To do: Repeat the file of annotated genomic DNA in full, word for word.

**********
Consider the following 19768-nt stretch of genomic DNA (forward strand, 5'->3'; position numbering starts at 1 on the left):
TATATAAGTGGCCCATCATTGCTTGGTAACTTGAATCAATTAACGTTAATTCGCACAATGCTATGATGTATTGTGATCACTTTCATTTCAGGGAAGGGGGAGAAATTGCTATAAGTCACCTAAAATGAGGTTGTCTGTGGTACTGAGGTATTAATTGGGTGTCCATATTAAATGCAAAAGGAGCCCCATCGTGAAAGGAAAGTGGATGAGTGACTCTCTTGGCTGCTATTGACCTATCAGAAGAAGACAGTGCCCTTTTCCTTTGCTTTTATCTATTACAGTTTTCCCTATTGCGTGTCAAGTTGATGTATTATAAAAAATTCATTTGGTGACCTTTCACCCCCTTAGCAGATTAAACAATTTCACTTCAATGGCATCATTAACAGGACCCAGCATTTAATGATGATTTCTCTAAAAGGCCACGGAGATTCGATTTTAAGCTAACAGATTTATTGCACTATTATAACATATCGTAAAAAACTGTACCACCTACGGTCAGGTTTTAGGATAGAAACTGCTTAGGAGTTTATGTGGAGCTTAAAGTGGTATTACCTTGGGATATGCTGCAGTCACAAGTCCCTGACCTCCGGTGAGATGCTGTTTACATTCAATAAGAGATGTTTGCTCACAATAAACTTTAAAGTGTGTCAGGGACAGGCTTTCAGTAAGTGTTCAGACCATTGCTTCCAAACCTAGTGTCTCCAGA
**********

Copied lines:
Consider the following 19768-nt stretch of genomic DNA (forward strand, 5'->3'; position numbering starts at 1 on the left):
TATATAAGTGGCCCATCATTGCTTGGTAACTTGAATCAATTAACGTTAATTCGCACAATGCTATGATGTATTGTGATCACTTTCATTTCAGGGAAGGGGGAGAAATTGCTATAAGTCACCTAAAATGAGGTTGTCTGTGGTACTGAGGTATTAATTGGGTGTCCATATTAAATGCAAAAGGAGCCCCATCGTGAAAGGAAAGTGGATGAGTGACTCTCTTGGCTGCTATTGACCTATCAGAAGAAGACAGTGCCCTTTTCCTTTGCTTTTATCTATTACAGTTTTCCCTATTGCGTGTCAAGTTGATGTATTATAAAAAATTCATTTGGTGACCTTTCACCCCCTTAGCAGATTAAACAATTTCACTTCAATGGCATCATTAACAGGACCCAGCATTTAATGATGATTTCTCTAAAAGGCCACGGAGATTCGATTTTAAGCTAACAGATTTATTGCACTATTATAACATATCGTAAAAAACTGTACCACCTACGGTCAGGTTTTAGGATAGAAACTGCTTAGGAGTTTATGTGGAGCTTAAAGTGGTATTACCTTGGGATATGCTGCAGTCACAAGTCCCTGACCTCCGGTGAGATGCTGTTTACATTCAATAAGAGATGTTTGCTCACAATAAACTTTAAAGTGTGTCAGGGACAGGCTTTCAGTAAGTGTTCAGACCATTGCTTCCAAACCTAGTGTCTCCAGA